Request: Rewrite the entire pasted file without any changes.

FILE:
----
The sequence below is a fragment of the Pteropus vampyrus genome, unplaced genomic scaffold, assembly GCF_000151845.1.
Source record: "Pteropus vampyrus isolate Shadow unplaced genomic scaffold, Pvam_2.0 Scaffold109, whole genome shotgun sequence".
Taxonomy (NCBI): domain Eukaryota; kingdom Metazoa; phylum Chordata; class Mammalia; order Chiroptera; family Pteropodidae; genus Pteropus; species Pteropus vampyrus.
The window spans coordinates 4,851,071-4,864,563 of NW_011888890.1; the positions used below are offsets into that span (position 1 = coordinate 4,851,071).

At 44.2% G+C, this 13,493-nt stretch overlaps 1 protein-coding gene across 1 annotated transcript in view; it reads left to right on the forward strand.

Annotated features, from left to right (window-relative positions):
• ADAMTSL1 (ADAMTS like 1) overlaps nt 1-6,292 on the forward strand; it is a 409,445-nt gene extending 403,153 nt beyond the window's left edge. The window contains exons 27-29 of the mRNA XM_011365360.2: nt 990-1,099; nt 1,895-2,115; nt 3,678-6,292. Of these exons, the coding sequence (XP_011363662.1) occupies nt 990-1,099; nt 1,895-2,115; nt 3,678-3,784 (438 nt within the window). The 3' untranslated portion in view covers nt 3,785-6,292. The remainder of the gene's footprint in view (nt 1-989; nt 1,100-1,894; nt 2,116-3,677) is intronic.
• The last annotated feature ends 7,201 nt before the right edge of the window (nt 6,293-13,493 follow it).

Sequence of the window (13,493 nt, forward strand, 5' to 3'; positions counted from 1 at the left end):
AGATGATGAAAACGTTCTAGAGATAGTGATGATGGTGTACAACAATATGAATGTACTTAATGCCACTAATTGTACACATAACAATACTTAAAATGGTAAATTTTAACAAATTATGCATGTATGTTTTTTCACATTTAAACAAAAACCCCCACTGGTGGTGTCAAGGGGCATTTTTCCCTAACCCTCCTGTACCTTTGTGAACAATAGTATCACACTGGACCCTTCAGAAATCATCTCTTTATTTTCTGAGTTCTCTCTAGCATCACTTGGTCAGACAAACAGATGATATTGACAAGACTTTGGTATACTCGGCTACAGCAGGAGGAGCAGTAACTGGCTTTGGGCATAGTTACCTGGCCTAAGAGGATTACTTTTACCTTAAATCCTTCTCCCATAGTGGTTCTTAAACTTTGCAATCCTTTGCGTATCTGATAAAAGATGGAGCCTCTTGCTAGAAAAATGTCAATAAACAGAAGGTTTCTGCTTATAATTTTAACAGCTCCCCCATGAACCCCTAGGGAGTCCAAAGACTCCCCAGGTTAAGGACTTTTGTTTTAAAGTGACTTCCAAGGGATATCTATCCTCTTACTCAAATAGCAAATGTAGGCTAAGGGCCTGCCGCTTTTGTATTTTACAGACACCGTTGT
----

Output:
The sequence below is a fragment of the Pteropus vampyrus genome, unplaced genomic scaffold, assembly GCF_000151845.1.
Source record: "Pteropus vampyrus isolate Shadow unplaced genomic scaffold, Pvam_2.0 Scaffold109, whole genome shotgun sequence".
Taxonomy (NCBI): domain Eukaryota; kingdom Metazoa; phylum Chordata; class Mammalia; order Chiroptera; family Pteropodidae; genus Pteropus; species Pteropus vampyrus.
The window spans coordinates 4,851,071-4,864,563 of NW_011888890.1; the positions used below are offsets into that span (position 1 = coordinate 4,851,071).

At 44.2% G+C, this 13,493-nt stretch overlaps 1 protein-coding gene across 1 annotated transcript in view; it reads left to right on the forward strand.

Annotated features, from left to right (window-relative positions):
• ADAMTSL1 (ADAMTS like 1) overlaps nt 1-6,292 on the forward strand; it is a 409,445-nt gene extending 403,153 nt beyond the window's left edge. The window contains exons 27-29 of the mRNA XM_011365360.2: nt 990-1,099; nt 1,895-2,115; nt 3,678-6,292. Of these exons, the coding sequence (XP_011363662.1) occupies nt 990-1,099; nt 1,895-2,115; nt 3,678-3,784 (438 nt within the window). The 3' untranslated portion in view covers nt 3,785-6,292. The remainder of the gene's footprint in view (nt 1-989; nt 1,100-1,894; nt 2,116-3,677) is intronic.
• The last annotated feature ends 7,201 nt before the right edge of the window (nt 6,293-13,493 follow it).

Sequence of the window (13,493 nt, forward strand, 5' to 3'; positions counted from 1 at the left end):
AGATGATGAAAACGTTCTAGAGATAGTGATGATGGTGTACAACAATATGAATGTACTTAATGCCACTAATTGTACACATAACAATACTTAAAATGGTAAATTTTAACAAATTATGCATGTATGTTTTTTCACATTTAAACAAAAACCCCCACTGGTGGTGTCAAGGGGCATTTTTCCCTAACCCTCCTGTACCTTTGTGAACAATAGTATCACACTGGACCCTTCAGAAATCATCTCTTTATTTTCTGAGTTCTCTCTAGCATCACTTGGTCAGACAAACAGATGATATTGACAAGACTTTGGTATACTCGGCTACAGCAGGAGGAGCAGTAACTGGCTTTGGGCATAGTTACCTGGCCTAAGAGGATTACTTTTACCTTAAATCCTTCTCCCATAGTGGTTCTTAAACTTTGCAATCCTTTGCGTATCTGATAAAAGATGGAGCCTCTTGCTAGAAAAATGTCAATAAACAGAAGGTTTCTGCTTATAATTTTAACAGCTCCCCCATGAACCCCTAGGGAGTCCAAAGACTCCCCAGGTTAAGGACTTTTGTTTTAAAGTGACTTCCAAGGGATATCTATCCTCTTACTCAAATAGCAAATGTAGGCTAAGGGCCTGCCGCTTTTGTATTTTACAGACACCGTTGT